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Residents Not Grieving Its Loss

The Crooked Tree Wildlife Sanctuary - established in 1984, it's one of Belize's first major reserves, and is one of only two sites in the country designated as "Wetlands of International Importance," what are known as RAMSAR sites. But, behind all those fancy titles, there's long been friction the ideal of preservation and the practical realities of traditional fishing and hunting practices. Basically, many residents of Crooked Tree "hold grudge" against the Audubon for cramping their long established patterns of using the land to eat. And that's why the community isn't exactly grieving after the Audubon Society building went up in flames this weekend. Daniel Ortiz has more on the fire and the background to it:...

Daniel Ortiz reporting
On Saturday morning, after 17 years of overlooking the Crooked Tree Lagoon, the Belize Audubon Society's Visitor's Center was completely destroyed by fire.

It was rather poor timing for the residents of Crooked Tree. Cashew Fest, the biggest event for this community, was ongoing, and they could have done without the negative publicity around the blaze.

Amanda Burgos Acosta - Executive Director, Belize Audubon Society
"Around 3:30 on Saturday morning I had gotten a call from the site manager Mr. Hendy, informing me that the building was on fire. We have 2 staff that lives on island, so they are local from Crooked Tree and they had also been calling to inform me that the building was on fire."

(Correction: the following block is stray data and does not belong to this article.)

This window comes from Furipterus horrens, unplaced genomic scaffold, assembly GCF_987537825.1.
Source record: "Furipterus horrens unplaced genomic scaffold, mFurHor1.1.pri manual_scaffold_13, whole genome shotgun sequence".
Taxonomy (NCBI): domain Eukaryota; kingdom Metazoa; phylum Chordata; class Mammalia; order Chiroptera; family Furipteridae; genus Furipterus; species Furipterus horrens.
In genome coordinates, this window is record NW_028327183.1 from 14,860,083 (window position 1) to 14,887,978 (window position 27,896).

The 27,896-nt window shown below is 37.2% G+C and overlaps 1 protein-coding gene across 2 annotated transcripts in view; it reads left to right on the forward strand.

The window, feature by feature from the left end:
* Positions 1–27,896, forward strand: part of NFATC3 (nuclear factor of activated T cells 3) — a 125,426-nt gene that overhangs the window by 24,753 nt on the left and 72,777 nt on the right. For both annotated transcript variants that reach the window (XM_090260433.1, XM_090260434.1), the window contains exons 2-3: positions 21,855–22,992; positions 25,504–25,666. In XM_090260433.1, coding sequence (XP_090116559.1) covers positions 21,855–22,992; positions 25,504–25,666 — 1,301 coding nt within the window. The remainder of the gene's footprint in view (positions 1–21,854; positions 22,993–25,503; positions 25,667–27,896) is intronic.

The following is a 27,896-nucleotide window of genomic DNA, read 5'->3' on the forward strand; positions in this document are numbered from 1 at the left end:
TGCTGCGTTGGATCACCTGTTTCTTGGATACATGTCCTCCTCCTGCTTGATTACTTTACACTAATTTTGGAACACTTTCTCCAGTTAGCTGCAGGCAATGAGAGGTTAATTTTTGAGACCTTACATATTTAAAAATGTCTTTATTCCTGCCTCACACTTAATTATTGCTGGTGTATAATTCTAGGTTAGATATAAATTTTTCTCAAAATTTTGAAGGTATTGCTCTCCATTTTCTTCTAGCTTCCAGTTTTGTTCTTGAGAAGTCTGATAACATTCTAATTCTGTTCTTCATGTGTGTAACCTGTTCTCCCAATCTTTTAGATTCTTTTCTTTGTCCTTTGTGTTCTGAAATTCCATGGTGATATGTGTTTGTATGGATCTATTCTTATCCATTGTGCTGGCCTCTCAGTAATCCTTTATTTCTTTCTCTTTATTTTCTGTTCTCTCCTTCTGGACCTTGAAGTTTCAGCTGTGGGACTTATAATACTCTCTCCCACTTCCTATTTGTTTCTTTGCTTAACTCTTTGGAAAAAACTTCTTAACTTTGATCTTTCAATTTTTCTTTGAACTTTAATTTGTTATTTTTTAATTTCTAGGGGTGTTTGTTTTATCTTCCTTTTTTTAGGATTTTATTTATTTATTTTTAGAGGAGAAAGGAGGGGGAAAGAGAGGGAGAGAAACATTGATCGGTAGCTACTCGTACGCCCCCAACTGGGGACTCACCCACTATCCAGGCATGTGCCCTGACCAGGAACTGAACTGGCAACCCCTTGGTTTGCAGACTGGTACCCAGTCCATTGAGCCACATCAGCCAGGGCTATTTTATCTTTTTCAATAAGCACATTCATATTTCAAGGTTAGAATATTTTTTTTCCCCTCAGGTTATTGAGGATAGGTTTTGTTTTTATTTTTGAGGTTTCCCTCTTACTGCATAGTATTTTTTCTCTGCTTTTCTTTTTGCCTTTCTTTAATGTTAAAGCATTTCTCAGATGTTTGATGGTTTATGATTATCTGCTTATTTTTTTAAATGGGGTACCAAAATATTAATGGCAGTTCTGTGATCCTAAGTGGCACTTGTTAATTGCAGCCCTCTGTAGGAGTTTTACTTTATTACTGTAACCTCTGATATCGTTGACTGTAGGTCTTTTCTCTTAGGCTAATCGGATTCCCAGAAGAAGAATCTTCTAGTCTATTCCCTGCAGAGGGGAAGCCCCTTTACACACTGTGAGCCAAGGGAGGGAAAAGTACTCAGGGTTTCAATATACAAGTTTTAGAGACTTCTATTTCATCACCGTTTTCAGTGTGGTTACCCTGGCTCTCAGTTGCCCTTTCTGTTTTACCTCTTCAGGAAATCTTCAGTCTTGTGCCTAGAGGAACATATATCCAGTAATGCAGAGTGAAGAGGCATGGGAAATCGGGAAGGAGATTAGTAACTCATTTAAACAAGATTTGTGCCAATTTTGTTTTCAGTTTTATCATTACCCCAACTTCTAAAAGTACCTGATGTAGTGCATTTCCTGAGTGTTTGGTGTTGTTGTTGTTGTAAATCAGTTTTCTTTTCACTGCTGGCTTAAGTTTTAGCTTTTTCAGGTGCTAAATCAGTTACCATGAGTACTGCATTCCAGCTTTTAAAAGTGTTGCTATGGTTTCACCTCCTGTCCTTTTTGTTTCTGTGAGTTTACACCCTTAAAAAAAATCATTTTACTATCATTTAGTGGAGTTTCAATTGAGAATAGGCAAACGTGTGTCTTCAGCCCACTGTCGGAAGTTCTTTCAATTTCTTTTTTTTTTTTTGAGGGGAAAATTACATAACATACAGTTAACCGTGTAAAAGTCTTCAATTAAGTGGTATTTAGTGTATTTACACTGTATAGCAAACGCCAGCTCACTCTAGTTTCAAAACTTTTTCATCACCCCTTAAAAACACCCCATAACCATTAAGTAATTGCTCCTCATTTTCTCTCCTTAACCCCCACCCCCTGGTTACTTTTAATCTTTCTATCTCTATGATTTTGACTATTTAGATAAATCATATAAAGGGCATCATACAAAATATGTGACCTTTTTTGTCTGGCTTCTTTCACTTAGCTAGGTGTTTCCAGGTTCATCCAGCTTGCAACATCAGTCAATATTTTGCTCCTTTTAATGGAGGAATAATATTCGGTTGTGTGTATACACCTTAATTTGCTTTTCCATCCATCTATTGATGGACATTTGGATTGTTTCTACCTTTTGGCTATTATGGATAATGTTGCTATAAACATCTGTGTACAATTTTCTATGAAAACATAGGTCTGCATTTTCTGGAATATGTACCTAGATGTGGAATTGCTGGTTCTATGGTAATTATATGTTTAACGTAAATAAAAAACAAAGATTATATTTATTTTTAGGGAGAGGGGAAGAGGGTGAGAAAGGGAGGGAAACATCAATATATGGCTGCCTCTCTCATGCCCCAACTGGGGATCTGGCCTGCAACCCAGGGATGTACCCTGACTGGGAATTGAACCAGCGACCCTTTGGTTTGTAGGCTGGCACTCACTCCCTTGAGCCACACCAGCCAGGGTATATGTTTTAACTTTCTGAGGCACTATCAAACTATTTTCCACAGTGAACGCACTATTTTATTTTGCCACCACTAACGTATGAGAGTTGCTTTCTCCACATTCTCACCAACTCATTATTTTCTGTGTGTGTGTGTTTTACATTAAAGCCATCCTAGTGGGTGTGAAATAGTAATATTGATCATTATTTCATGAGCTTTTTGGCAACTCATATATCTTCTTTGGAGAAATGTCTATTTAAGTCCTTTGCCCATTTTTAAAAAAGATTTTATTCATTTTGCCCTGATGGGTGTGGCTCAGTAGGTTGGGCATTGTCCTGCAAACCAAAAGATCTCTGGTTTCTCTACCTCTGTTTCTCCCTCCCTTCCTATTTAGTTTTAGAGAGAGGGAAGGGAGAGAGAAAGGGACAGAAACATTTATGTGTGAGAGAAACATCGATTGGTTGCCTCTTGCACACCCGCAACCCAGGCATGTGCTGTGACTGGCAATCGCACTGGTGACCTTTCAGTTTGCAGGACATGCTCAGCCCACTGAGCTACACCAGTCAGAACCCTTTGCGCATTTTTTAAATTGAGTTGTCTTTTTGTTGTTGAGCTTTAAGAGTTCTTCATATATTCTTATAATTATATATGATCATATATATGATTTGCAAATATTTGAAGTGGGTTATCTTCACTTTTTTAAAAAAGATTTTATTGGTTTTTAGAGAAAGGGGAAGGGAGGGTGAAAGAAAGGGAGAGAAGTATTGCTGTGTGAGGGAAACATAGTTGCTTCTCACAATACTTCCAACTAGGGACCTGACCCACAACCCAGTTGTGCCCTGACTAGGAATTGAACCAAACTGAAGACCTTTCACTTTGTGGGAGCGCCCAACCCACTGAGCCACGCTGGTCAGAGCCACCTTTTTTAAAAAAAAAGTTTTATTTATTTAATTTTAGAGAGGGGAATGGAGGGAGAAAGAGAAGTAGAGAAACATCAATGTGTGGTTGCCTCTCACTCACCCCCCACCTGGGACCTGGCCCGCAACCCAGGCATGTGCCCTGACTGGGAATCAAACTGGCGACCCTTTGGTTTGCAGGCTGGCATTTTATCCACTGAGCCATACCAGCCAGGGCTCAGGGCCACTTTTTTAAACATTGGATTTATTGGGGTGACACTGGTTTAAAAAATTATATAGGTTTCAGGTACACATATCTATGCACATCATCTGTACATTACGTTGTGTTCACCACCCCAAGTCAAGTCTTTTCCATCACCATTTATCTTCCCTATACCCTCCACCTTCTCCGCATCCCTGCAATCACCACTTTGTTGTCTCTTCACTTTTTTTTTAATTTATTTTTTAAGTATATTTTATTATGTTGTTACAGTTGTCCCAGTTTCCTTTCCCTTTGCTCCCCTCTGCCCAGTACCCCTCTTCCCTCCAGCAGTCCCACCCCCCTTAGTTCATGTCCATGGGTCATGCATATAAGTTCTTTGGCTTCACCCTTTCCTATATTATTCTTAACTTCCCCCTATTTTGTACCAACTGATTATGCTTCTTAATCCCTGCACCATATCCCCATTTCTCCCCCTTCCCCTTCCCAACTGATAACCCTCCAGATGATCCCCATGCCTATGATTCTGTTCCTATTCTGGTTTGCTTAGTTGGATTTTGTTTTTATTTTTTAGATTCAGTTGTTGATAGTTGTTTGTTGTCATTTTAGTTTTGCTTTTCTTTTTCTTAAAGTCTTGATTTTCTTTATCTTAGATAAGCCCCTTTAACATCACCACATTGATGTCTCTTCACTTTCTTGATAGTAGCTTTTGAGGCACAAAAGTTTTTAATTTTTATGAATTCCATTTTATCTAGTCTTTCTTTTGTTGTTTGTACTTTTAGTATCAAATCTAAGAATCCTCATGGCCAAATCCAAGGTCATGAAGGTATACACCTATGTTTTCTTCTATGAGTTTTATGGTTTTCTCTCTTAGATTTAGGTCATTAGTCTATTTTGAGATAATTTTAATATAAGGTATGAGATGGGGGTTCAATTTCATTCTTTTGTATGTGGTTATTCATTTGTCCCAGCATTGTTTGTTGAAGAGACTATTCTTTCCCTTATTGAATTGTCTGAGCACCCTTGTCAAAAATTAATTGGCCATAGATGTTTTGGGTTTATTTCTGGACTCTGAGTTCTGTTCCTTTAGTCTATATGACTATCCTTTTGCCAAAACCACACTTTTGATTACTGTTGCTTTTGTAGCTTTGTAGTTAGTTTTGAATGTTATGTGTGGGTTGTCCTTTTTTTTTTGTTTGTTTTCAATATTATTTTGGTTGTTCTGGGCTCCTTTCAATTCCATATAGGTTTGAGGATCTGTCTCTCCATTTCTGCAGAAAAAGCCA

"By 3:30 it was already fully engulfed in flames and there was nothing much we could do."

Steven Anthony - Crooked Tree Villager
"The timing, I was very saddened by the timing. The visitor center is right at the entrance to Crooked Tree and as everybody knows we have cashew fest this weekend. So the timing on a whole was unfortunate."

Orin Smith - Station Manager, National Fire Service
"National Fire Services received and responded to a call of a structural fire in Crooked Tree. On arrival on the scene, a40x40 wooden and concrete structure was seen destroyed by fire. The remaining fires were put out."

"Investigation into the cause of that fire is still presently ongoing."

Amanda Burgos Acosta - Executive Director, Belize Audubon Society
"I think a replacement value is what I can give, it was a 40x40 kind of Mennonite structure, along with the artworks and the displays of what it would be in is anywhere in the area on $60,000-$70,000 to replace it."

So, was fire caused naturally, or did someone want to send a message to Audubon by burning it down intentionally? The Fire Department will have to investigate the cause of the fire to determine that, at this time, however, the village council doesn't think that someone intentionally lit it on fire

Dean Tillett - PR Officer, Crooked Tree Village Council